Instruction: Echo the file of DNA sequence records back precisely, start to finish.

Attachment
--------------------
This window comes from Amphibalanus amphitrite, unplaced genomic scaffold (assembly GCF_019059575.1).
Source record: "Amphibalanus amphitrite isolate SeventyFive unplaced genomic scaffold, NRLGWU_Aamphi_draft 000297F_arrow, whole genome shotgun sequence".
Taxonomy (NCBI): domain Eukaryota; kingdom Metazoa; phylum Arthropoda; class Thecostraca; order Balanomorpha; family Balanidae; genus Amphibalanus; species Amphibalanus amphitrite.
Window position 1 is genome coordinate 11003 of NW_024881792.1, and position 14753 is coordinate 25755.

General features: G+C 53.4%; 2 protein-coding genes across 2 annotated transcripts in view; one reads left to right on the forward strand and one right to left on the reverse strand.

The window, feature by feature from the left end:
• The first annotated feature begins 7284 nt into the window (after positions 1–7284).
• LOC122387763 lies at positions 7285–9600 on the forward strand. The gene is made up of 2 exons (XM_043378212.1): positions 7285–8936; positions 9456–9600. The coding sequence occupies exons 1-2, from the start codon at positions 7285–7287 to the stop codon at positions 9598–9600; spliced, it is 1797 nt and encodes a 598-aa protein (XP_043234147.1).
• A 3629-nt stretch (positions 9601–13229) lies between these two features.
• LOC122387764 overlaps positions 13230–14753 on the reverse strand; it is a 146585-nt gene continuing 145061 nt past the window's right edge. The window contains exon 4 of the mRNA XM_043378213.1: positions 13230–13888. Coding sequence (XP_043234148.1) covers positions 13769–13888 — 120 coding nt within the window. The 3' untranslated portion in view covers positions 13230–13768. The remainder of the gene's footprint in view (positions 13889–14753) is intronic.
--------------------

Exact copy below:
This window comes from Amphibalanus amphitrite, unplaced genomic scaffold (assembly GCF_019059575.1).
Source record: "Amphibalanus amphitrite isolate SeventyFive unplaced genomic scaffold, NRLGWU_Aamphi_draft 000297F_arrow, whole genome shotgun sequence".
Taxonomy (NCBI): domain Eukaryota; kingdom Metazoa; phylum Arthropoda; class Thecostraca; order Balanomorpha; family Balanidae; genus Amphibalanus; species Amphibalanus amphitrite.
Window position 1 is genome coordinate 11003 of NW_024881792.1, and position 14753 is coordinate 25755.

General features: G+C 53.4%; 2 protein-coding genes across 2 annotated transcripts in view; one reads left to right on the forward strand and one right to left on the reverse strand.

The window, feature by feature from the left end:
• The first annotated feature begins 7284 nt into the window (after positions 1–7284).
• LOC122387763 lies at positions 7285–9600 on the forward strand. The gene is made up of 2 exons (XM_043378212.1): positions 7285–8936; positions 9456–9600. The coding sequence occupies exons 1-2, from the start codon at positions 7285–7287 to the stop codon at positions 9598–9600; spliced, it is 1797 nt and encodes a 598-aa protein (XP_043234147.1).
• A 3629-nt stretch (positions 9601–13229) lies between these two features.
• LOC122387764 overlaps positions 13230–14753 on the reverse strand; it is a 146585-nt gene continuing 145061 nt past the window's right edge. The window contains exon 4 of the mRNA XM_043378213.1: positions 13230–13888. Coding sequence (XP_043234148.1) covers positions 13769–13888 — 120 coding nt within the window. The 3' untranslated portion in view covers positions 13230–13768. The remainder of the gene's footprint in view (positions 13889–14753) is intronic.